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Four Audiences

 

Techniques General Persuasion > Four Audiences

Hostile | Critical | Uninformed | Sympathetic | See also

 

 

There are four different types of audience you may have to persuade, who have quite different attitudes towards you and who hence are persuaded by different methods.

Hostile

Sometimes an audience is openly hostile or generally tends to disagree with you. Perhaps they do not want to be there. Perhaps they do not like your or what you represent.

  • Work harder than usual on developing trust.
  • Carefully construct your presentation, either form an area of agreement or from a point of disagreement.
  • Establish basic principles before moving on to specific proposals.
  • Challenge them. Show that they may be wrong or have incomplete evidence. Create tension.
  • Use reference sources and evidence that they find acceptable and cannot deny.
  • Use humor to disarm them.
  • Show what does not work, leaving an inescapable conclusion.

Critical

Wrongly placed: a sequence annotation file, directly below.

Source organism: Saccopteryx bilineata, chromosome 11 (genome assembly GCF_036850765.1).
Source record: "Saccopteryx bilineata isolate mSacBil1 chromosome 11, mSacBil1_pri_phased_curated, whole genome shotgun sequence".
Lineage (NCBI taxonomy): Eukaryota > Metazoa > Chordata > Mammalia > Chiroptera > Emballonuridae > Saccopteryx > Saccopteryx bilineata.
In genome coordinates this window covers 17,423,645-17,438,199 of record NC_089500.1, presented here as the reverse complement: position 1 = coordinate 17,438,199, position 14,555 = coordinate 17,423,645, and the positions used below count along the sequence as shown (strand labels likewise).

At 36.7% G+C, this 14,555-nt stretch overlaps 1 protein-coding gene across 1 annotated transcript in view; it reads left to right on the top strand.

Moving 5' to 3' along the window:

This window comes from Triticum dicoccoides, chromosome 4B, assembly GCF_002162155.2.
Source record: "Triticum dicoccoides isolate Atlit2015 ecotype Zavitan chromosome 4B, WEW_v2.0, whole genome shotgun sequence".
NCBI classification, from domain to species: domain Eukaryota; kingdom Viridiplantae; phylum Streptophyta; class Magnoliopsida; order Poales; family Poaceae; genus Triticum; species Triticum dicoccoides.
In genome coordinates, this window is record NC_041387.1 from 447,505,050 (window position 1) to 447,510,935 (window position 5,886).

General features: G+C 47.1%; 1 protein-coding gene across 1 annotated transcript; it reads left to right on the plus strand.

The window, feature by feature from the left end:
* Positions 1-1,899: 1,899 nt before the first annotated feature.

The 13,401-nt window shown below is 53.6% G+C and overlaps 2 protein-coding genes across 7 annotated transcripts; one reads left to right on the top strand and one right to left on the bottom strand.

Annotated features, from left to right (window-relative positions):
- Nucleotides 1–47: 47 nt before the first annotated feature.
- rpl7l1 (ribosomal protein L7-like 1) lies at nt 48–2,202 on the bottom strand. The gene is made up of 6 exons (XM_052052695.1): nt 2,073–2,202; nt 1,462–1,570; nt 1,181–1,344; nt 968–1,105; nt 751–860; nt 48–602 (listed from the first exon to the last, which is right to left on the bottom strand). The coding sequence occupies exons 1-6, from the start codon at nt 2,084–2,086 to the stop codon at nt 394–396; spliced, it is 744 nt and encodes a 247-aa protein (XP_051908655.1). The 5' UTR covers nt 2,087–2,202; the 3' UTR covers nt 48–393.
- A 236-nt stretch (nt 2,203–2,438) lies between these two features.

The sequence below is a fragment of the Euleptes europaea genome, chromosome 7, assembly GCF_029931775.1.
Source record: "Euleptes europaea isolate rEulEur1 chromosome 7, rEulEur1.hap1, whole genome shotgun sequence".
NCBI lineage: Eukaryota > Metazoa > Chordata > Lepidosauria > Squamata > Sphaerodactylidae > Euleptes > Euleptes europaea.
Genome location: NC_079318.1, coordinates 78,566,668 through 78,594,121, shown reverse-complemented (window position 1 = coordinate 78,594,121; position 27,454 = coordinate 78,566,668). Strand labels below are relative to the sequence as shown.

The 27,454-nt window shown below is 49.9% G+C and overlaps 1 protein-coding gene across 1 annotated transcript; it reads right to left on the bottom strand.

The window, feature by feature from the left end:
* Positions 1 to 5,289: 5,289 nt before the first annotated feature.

Critical audiences consider themselves intelligent and probably more intelligent than you. They will thus pick holes in what you say and disbelieve your assertions.

  • Use copious evidence with strong references.
  • Do not exaggerate anything. If anything, play on the safe side.
  • Use rational argument, revealing premises and avoiding fallacies.
  • Argue both sides of the case with pros-vs-cons reasoning.
  • Be fair and reasonable.
  • Respond to criticisms evenly and with rational argument.

Uninformed

People who do not have all the facts before them may well be open to argument, particularly if it makes sense.

  • Question them to find out what they know and do not know.
  • Give basic facts to fill in the detail.
  • Use rational argument to explain the logic.
  • Use references and respected people to lend weight.

Sympathetic

People who are sympathetic have an emotional attachment to you and are easiest to persuade.

  • Build a bond with them by showing how you are they are similar in some way.
  • Make personal appeals, asking for their help.
  • Trigger their emotions (positive ones!).
  • Just ask nicely (which may be all that is needed).
  • In a group argument, get them on your side (which they may do anyway just to balance things up).

See also

Public Speaking and Presentation

 

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